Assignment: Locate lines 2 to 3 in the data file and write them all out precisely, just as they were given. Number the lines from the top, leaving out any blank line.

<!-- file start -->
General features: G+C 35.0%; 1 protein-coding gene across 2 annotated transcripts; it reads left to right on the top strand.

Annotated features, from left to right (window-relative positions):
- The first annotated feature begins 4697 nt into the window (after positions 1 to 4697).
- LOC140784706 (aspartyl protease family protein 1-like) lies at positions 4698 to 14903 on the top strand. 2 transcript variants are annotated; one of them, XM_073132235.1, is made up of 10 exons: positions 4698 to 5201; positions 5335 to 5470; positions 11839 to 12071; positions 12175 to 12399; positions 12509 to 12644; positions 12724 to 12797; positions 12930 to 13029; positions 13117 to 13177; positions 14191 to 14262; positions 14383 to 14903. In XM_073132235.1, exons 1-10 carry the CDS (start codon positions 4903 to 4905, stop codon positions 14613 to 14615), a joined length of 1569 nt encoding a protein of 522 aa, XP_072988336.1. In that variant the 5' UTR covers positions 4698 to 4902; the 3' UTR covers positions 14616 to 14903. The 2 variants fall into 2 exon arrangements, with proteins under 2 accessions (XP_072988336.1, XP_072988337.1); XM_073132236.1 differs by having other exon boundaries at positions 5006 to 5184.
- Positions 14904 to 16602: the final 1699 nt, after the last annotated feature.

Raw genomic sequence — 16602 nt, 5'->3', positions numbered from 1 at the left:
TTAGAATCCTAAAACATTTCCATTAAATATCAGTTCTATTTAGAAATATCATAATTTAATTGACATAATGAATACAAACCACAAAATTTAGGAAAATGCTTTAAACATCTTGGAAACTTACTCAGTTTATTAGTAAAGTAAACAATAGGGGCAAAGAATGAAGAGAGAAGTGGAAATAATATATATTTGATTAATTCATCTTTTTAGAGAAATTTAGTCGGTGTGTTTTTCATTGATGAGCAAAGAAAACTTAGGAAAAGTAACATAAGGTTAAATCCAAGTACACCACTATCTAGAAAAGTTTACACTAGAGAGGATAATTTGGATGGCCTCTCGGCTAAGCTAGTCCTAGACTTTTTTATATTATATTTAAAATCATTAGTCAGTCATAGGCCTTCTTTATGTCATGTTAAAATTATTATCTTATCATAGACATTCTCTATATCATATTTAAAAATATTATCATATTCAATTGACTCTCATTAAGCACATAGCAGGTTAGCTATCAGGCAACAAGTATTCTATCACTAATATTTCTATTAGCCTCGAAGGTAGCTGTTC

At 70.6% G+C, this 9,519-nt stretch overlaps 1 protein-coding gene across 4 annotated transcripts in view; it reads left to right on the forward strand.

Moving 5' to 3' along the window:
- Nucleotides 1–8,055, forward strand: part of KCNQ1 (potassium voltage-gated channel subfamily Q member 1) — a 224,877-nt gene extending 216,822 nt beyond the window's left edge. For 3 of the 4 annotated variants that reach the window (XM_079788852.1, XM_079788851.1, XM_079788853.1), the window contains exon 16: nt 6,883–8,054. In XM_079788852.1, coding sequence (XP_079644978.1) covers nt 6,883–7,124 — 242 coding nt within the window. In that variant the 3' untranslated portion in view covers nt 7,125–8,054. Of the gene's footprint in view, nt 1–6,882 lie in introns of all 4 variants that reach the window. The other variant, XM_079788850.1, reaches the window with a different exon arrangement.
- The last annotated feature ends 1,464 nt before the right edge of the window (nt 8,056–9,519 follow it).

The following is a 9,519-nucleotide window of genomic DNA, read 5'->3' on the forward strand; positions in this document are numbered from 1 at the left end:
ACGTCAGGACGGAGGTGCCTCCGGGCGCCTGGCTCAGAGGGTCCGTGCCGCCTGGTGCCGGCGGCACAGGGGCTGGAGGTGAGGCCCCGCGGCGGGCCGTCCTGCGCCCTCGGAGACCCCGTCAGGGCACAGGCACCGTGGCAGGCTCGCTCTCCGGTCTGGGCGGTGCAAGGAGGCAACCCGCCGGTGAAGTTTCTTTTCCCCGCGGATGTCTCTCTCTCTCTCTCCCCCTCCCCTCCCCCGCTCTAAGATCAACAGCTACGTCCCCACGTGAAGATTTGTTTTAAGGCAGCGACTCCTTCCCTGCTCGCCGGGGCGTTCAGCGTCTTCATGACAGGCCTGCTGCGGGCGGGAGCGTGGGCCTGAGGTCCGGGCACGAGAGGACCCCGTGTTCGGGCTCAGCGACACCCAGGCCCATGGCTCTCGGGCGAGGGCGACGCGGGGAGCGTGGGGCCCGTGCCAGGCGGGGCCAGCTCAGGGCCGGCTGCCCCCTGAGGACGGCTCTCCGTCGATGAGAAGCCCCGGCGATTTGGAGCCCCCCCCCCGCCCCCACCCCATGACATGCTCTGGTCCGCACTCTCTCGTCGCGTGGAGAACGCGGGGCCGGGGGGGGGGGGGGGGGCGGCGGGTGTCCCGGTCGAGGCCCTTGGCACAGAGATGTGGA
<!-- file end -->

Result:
Annotated features, from left to right (window-relative positions):
- The first annotated feature begins 4697 nt into the window (after positions 1 to 4697).